Best Boutique Hotels in Downtown Los Angeles

Los Angeles’ revitalized downtown is filled with foodie haunts, cultural hot spots, and major city landmarks. Here are the top boutique hotels in the neighborhood. 

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Ace Hotel Downtown Los Angeles

Downtown, Los Angeles, California, United States

Combining industrial chic, vintage, and quirky, the Ace Hotel Downtown Los Angeles makes its home inside the historic 1927 United Artists building. The original factory floors and concrete ceilings are punctuated by arty and eclectic decor. Music is the theme here, and many of the dimly-lit rooms come with Martin Guitars and Ace x Rega turntables, plus a curated selection of vinyl records. All -- from Small to Ace Suites -- include free Wi-Fi, flat-screen TVs, minibars, Rudy's toiletries, and Pearl + soaps. Upstairs, the rooftop bar offers events every night, and there's also a rooftop pool with great views. The on-site restaurant, L.A. Chapter, serves kicky American cuisine. The Ace caters to the stylish, hip, young and free-spirited, and draws a lot of musicians and those doing business in the nearby Fashion District.


Kimpton Hotel Wilshire

Downtown, Los Angeles, California, United States

The 74-room Kimpton Hotel Wilshire is a chic business-oriented hotel located near -- but not in -- Beverly Hills. Kimpton lacks the Ace's bevy of features (like the 24-hour fitness center, juice bar, coffee shop, and Tokyobike rentals), but it does have a rooftop pool area with restaurant and bar, ample lounge space, and panoramic views of downtown and the Hollywood Hills. Fun extras here include a nightly wine reception, in-room wellness services, free Wi-Fi for loyalty members (the program is free to join), and earth-friendly practices, which garnered the hotel a Silver LEED certification.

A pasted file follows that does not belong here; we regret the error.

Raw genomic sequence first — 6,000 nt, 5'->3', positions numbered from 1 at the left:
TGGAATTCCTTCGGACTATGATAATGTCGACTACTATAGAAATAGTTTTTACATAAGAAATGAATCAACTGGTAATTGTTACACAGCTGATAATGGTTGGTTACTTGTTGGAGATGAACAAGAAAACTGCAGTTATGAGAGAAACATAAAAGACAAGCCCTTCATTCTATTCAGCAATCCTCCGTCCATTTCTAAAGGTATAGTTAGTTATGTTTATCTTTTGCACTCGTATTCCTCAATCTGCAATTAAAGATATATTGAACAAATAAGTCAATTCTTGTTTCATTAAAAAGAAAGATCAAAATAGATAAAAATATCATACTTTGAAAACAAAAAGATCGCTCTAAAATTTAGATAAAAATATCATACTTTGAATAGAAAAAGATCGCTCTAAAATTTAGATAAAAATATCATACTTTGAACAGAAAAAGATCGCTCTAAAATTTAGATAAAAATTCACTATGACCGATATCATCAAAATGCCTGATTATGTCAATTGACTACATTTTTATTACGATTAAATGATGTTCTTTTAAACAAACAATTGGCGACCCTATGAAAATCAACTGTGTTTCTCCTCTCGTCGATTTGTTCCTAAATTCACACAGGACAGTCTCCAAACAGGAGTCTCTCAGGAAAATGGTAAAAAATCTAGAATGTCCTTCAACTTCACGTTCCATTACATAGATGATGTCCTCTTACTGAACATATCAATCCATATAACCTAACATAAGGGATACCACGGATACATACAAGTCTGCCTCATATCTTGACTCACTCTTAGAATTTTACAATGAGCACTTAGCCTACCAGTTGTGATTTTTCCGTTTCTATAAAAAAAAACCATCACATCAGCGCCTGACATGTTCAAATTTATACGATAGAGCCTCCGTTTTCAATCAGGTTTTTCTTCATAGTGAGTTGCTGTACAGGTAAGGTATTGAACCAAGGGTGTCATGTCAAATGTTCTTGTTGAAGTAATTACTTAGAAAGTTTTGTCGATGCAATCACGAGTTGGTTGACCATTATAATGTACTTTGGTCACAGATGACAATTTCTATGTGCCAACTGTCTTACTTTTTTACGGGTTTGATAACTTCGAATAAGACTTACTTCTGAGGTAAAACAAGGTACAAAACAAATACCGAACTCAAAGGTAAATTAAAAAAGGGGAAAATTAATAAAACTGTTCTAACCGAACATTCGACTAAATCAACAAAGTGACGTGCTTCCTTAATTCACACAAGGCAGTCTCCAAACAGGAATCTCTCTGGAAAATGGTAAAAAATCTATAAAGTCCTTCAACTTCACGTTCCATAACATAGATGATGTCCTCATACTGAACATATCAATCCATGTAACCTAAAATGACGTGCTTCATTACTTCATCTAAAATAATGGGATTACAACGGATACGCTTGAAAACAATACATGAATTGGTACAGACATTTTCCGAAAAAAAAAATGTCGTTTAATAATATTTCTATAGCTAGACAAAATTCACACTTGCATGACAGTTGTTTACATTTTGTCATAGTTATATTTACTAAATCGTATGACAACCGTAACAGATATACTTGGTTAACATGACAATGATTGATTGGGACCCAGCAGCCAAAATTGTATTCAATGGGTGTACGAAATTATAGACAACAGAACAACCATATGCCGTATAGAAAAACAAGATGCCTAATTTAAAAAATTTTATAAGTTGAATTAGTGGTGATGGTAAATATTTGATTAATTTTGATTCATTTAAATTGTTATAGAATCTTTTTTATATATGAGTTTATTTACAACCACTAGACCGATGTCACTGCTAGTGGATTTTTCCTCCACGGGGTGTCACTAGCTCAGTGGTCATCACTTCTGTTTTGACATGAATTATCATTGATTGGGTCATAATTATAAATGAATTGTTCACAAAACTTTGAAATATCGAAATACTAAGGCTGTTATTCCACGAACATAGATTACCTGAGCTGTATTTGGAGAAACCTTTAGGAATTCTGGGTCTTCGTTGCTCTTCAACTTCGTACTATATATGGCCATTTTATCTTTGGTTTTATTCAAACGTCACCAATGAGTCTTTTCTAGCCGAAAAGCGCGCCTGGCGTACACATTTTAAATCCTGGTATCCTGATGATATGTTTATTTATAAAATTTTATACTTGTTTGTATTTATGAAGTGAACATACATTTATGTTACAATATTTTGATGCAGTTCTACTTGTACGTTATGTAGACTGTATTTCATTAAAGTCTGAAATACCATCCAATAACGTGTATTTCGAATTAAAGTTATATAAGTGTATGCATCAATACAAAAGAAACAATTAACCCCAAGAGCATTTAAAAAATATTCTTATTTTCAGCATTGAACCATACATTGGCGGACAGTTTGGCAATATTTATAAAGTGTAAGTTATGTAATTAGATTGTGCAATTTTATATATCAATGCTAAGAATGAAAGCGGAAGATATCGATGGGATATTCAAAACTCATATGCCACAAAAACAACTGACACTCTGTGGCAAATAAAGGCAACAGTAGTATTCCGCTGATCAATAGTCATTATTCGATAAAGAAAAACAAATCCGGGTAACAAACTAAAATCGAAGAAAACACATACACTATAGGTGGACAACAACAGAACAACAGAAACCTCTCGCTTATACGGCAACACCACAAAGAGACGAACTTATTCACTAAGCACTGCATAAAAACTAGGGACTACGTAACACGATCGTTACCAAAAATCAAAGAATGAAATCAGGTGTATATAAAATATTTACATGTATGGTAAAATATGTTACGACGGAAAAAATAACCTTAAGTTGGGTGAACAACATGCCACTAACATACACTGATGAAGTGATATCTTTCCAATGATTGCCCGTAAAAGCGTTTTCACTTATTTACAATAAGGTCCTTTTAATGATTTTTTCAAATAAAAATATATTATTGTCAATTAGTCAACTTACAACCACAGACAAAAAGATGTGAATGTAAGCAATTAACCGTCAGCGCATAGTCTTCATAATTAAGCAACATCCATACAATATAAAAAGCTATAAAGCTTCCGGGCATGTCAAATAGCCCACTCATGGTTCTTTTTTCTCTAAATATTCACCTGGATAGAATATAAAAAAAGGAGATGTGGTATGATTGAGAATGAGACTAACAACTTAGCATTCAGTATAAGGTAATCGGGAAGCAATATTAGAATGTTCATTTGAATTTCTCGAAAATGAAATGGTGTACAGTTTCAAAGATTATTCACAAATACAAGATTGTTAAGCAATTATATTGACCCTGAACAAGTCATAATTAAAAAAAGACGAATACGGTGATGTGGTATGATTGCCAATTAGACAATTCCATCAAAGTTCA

O Hotel

Downtown, Los Angeles, California, United States

The O is a beautifully and distinctly designed hotel. Its color palette is on the gray scale, with occasional flashes of red, and the looks creates a blending of sharp lines and fluid curves. Above the reception, the mezzanine of O Hotel's restaurant curves in a black wave. Like the common spaces, rooms are contemporary and distinct, but some units don't have windows and feel claustrophobic. Plus all of the bathrooms are small and lack tubs (compared to the Kimpton's luxurious bathrooms with deep soaking tubs). A generally low-lit property, this isn't the place for light worshippers, or even those who like to read. The design and color scheme make the O memorable, but its distinct aesthetic might not appeal to everyone.